I share the idea that now is great time to buy on Sacramento market. I live in Whitney Ranch, Rocklin, in a Shea Homes. The home next to mine is on sale and buyer with a good cash down may snap it at about 25% less of what the whole street paid.

Buying in a low market is a question of risk. Is the price low enough? Did it reach the bottom? No one knows the moment when the price is minimum. So this is the decision to buy.

The question of mold is secondary. It is about buying a home that has serious hidden costs. I would not buy that home, no matter if we are in a growing, stable or down market

It is simple a question of buying something, somewhere in Sacramento area, that has great upside potential. The mold story is not relevant, imho.

Cmyst said...

This is a problem with a lot of rentals, too.

Cmyst said...

There are a lot of factors to consider when deciding to buy, but being assured of the absolute bottom of the market isn't one of them because when we reach the bottom we will stay there for a long time.

I don't intend to wait for the absolute bottom. I have less than 20 years to retirement, and I want to own and be working on my home during the majority of that time. But because I don't have 30 or 40 years to work, I need to make sure that I don't lose tens of thousands of dollars that I need to invest for my retirement. And a house is NOT a good retirement plan.
I don't think it's going to be a good time to buy for about another year, at least. Maybe as much as 3 more years.

Paul said...

Cmyst and My-Inner-Voice: You are a day or so ahead of me on "when" to buy.

But so many people think of their house as their "retirement" money, what additional pressure does that place on both society and the government (meaning "those of us who actually pay the taxes") as these folks retire and find they have no retirement? Are these the same people who responded to the Business Week poll by saying that the value of their home went up in 2007. (BW: 37% of respondents in the west said home prices went up in 2007.)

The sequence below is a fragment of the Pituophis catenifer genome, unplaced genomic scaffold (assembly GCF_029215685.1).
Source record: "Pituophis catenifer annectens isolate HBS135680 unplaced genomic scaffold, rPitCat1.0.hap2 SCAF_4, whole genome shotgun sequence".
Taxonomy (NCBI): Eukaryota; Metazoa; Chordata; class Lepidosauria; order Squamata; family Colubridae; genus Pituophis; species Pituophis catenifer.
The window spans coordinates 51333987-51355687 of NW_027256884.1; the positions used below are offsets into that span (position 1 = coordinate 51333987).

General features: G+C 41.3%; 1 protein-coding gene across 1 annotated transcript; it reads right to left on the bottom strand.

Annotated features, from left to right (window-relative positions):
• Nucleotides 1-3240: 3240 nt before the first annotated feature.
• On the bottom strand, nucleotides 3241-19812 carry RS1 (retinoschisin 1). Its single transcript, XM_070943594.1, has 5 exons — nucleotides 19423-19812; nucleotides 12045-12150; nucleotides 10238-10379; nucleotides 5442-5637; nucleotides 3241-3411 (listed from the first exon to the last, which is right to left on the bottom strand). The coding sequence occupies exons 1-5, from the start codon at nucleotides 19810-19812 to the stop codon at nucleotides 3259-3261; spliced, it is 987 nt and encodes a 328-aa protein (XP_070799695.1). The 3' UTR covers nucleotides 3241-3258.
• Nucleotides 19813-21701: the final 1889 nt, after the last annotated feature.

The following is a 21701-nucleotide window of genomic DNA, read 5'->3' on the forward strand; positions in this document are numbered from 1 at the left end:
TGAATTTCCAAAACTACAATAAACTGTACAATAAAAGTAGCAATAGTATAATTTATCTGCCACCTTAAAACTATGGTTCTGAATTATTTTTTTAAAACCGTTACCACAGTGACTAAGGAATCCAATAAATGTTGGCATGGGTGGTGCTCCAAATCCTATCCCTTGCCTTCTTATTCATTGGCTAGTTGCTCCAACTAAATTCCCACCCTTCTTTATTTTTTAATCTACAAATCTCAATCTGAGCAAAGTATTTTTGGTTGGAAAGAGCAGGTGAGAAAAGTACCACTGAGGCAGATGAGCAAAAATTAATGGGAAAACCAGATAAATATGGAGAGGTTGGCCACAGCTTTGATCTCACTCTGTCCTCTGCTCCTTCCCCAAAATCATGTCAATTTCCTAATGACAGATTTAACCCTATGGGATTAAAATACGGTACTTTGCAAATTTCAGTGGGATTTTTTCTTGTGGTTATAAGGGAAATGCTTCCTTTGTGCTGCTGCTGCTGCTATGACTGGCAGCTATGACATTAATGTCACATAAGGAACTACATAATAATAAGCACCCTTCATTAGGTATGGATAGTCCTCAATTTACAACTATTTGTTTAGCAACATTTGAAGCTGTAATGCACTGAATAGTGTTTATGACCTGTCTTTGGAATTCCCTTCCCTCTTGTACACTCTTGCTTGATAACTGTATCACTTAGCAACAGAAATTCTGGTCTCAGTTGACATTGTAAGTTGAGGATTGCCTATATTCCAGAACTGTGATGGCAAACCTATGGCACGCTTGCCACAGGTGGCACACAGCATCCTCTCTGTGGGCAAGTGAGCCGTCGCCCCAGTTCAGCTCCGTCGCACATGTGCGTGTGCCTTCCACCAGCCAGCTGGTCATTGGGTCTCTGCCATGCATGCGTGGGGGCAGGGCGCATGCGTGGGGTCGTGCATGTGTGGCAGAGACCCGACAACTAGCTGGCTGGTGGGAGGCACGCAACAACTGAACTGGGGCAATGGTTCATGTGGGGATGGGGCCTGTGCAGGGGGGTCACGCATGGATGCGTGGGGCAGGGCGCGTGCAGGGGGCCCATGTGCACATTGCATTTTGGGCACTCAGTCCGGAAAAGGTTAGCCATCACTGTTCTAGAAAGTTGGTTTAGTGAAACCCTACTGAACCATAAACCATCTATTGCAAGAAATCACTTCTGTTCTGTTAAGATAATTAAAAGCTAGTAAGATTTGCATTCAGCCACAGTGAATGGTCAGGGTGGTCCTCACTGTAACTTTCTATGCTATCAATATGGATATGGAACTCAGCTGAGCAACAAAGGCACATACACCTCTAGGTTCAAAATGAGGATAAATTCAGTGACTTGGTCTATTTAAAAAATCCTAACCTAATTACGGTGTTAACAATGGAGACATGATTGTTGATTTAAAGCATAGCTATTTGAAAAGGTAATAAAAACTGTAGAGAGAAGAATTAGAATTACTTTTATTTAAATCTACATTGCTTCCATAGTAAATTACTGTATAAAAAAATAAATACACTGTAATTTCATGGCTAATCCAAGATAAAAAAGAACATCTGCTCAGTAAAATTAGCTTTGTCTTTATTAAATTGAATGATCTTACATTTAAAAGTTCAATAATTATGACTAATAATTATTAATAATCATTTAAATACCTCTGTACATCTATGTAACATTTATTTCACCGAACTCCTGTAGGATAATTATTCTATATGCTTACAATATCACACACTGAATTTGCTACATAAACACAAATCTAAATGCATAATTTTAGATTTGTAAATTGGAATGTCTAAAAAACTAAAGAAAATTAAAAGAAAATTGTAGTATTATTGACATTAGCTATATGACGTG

Jacob said...

Everyone's home always goes up in value, until they are forced to mark to market by actually selling it...

snoop dog said...

You must disclose all information related to the the home that you know of.So if you had termites, but got rid of them, you are still required to disclose that there were once termites in the house.If there are records for treatment of anything you better disclose it.Once you have a paper trail you had better cover your @ss and disclose or get ready to be hammered by an attorney.

Husmanen said...

Cymst you are correct. I put a bid in on a house in Cameron Park a couple years ago and our inspection identified the big four letter word - MOLD. To move forward on the deal we wanted the mold to be tested. The sellers refused and we pulled out.

The house sold a month later, a couple handy men were use to do some basic clean up and it went promptly out as a rental. I am sure the current renter have no idea how bad it was, in all the air ducts, between floors, under the house ... bad, bad, bad.

PeonInChief said...

Mold is a serious issue, particularly in newer homes. Apparently, toxic mold really loves modern wallboard and will move right in and have a feast. Lots of people aren't bothered by it, but I wouldn't go near a place that had mold if I had small children. They're no more susceptible to it than adults, but if they are, their reactions are much more severe.